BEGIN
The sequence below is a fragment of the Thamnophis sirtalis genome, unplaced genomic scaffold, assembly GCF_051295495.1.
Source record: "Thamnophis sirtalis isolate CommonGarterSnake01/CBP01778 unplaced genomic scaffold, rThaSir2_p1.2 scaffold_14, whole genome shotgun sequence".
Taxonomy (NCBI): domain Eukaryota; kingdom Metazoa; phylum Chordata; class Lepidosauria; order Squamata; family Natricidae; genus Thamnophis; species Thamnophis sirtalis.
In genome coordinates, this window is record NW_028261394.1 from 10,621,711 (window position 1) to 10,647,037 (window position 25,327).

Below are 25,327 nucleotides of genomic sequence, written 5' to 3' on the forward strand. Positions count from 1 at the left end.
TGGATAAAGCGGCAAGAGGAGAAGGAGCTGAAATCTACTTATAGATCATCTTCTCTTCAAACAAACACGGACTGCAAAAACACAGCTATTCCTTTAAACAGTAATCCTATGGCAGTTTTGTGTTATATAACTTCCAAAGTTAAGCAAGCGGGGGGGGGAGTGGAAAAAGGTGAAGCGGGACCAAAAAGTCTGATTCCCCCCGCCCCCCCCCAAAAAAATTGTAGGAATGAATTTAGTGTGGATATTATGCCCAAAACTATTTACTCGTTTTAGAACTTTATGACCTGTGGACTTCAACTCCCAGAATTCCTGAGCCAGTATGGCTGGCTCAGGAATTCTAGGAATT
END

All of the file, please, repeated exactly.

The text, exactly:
The sequence below is a fragment of the Thamnophis sirtalis genome, unplaced genomic scaffold, assembly GCF_051295495.1.
Source record: "Thamnophis sirtalis isolate CommonGarterSnake01/CBP01778 unplaced genomic scaffold, rThaSir2_p1.2 scaffold_14, whole genome shotgun sequence".
Taxonomy (NCBI): domain Eukaryota; kingdom Metazoa; phylum Chordata; class Lepidosauria; order Squamata; family Natricidae; genus Thamnophis; species Thamnophis sirtalis.
In genome coordinates, this window is record NW_028261394.1 from 10,621,711 (window position 1) to 10,647,037 (window position 25,327).

Below are 25,327 nucleotides of genomic sequence, written 5' to 3' on the forward strand. Positions count from 1 at the left end.
TGGATAAAGCGGCAAGAGGAGAAGGAGCTGAAATCTACTTATAGATCATCTTCTCTTCAAACAAACACGGACTGCAAAAACACAGCTATTCCTTTAAACAGTAATCCTATGGCAGTTTTGTGTTATATAACTTCCAAAGTTAAGCAAGCGGGGGGGGGAGTGGAAAAAGGTGAAGCGGGACCAAAAAGTCTGATTCCCCCCGCCCCCCCCCAAAAAAATTGTAGGAATGAATTTAGTGTGGATATTATGCCCAAAACTATTTACTCGTTTTAGAACTTTATGACCTGTGGACTTCAACTCCCAGAATTCCTGAGCCAGTATGGCTGGCTCAGGAATTCTAGGAATT